Global youth unemployment to hit new height of 71m
The ranks of youth that are without jobs worldwide are expected to welcome another fresh half a million this year through 2017, latest report of the International Labour Organisation’s World Employment and Social Outlook 2016 Trends for Youth report shows.The report notes that this is the first increment in the last three years, just as it puts the age bracket of youth to between 16 and 24 years.
According to the estimates of the report, the global youth unemployment rate is expected to reach 13.1 per cent in 2016, and remained at that level through to 2017, up from 12.9 per cent in 2015.
The report indicates that as a result, the global number of unemployed youth is set to rise by half a million this year to reach 71 million, which is the first of such increase in three years.The report states that of greater concern is the share and number of young people, often in emerging and developing countries, who live in extreme or moderate poverty despite having a job. In fact, 156 million or 37.7 per cent of working youth are in extreme or moderate poverty compared to 26 per cent of working adults.
The World Employment and Social Outlook 2016 Trends for Youth, defined the working poverty rate as the share of employed population in extreme or moderate poverty, i.e. with per capita income or consumption of less than US$3.10 per day. In her response to the findings of the report, the ILO Deputy Director-General for Policy, Deborah Greenfield, said: “The alarming rise in youth unemployment and the equally disturbing high levels of young people who work but still live in poverty show how difficult it will be to reach the global goal to end poverty by 2030, unless we redouble our efforts to achieve sustainable economic growth and decent work. This research also highlights wide disparities between young women and men in the labour market that need to be addressed by ILO member states and the social partners urgently.”
The report finds that there are wide disparities that exist between young women and men, underpinning and giving rise to wider gaps during the transition to adulthood. In 2016, for instance, the labour force participation rate for young men stands at 53.9 per cent compared to 37.3 per cent for young women – representing a gap of 16.6 percentage points.
The challenge is particularly acute in Southern Asia, the Arab States and Northern Africa, where female youth participation rates are, respectively, 32.9, 32.3 and 30.2 percentage points lower than those of male youth in 2016.
Indeed, the report notes that unemployment increases are driven by the slowdown in emerging economies saying global economic growth in 2016 is estimated to stand at 3.2 per cent, 0.4 percentage points lower than the figure predicted in late 2015.On his part, the ILO Senior Economist and lead author of the report, Steven Tobin, said: “This is driven by a deeper than expected recession in some key emerging commodity-exporting countries and stagnating growth in some developed countries. The rise in youth unemployment rates is particularly marked in emerging countries.”
The report also finds that in emerging countries, the unemployment rate is predicted to rise from 13.3 per cent in 2015 to 13.7 per cent in 2017 (a figure which corresponds to 53.5 million unemployed in 2017 compared to 52.9 million in 2015).It further notes that the poor quality of employment continues to disproportionately affect youth, albeit with considerable regional differences. For example, Sub- Saharan Africa continues to suffer the highest youth working poverty rates globally, at almost 70 per cent.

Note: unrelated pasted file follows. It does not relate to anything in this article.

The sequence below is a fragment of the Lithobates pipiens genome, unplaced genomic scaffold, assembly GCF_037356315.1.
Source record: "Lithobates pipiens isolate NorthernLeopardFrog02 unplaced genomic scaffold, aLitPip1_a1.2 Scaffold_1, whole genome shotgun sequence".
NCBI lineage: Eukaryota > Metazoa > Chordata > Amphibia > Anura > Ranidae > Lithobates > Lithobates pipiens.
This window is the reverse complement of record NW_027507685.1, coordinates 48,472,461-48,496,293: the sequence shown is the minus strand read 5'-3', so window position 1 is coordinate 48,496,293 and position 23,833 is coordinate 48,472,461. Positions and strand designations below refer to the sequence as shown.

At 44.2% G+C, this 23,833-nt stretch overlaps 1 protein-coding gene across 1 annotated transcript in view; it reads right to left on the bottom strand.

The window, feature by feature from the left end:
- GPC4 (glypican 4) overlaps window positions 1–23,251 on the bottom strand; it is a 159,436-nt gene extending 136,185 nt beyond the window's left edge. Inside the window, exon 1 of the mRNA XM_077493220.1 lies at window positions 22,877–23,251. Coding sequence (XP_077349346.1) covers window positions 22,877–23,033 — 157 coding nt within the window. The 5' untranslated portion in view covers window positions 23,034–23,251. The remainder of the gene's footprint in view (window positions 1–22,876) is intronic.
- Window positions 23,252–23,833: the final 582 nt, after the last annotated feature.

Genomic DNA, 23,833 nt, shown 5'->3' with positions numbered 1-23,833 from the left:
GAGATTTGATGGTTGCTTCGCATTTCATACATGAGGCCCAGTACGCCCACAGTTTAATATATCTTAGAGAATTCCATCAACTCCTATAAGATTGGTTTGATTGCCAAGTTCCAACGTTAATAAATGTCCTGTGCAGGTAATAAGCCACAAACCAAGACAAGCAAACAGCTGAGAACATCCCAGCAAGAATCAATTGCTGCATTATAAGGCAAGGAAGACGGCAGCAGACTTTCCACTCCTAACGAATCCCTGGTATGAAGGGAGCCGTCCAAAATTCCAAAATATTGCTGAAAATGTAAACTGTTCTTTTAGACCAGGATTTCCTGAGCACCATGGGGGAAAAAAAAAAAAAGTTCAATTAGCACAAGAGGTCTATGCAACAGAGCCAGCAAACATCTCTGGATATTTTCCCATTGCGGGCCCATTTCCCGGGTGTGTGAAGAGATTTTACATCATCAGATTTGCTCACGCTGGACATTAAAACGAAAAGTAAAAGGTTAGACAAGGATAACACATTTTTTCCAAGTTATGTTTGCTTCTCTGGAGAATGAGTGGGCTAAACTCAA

Working poverty rates among young people are also elevated in Arab States (39 per cent) and Southern Asia (49 per cent).In developed economies, there is growing evidence of a shift in the age distribution of poverty, with youth taking the place of the elderly as the group at highest risk of poverty (defined for developed economies as earning less than 60 per cent of the median income). For instance, in 2014, the share of young workers in the EU-28 categorised as being at a high risk of poverty was 12.9 per cent compared to 9.6 per cent of prime-age workers (aged 25–54). The challenge is particularly acute in some countries where the at-risk-of-poverty for young workers exceeds 20 per cent.
One of the highlights of the report is the willingness of youths to migrate.Among the many reasons to migrate (e.g. armed conflicts, natural disasters, etc.) an elevated unemployment rate, increased susceptibility to working poverty and a lack of good quality job opportunities are key factors shaping young people’s decision to migrate abroad permanently.
Globally, the share of young people who are willing to move permanently to another country stood at 20 per cent in 2015. The highest inclination to move abroad, at 38 per cent, is found in sub-Saharan Africa and Latin America and the Caribbean, followed closely by Eastern Europe at 37 per cent.
Concerning Africa, the report finds that the incidence of unemployment among youth in Northern Africa remains elevated at 29.3 per cent in 2016, representing the second highest rate across all regions.
While the youth labour force participation rate is the highest in Sub-Saharan Africa at 54.2 per cent, the region’s enrolment rates in secondary and tertiary education is the lowest among all regions.
Working poverty rates among youth in Sub-Saharan Africa is nearly 70 per cent in 2016, translating to 64.4 million working youth in that region living in extreme or moderate poverty (less than $3.10 per day).
Youth in Africa demonstrate higher willingness to move permanently to another country: 38 per cent in sub-Saharan Africa and 35 per cent in Northern Africa in 2015 (globally the figures stands at 20 per cent).
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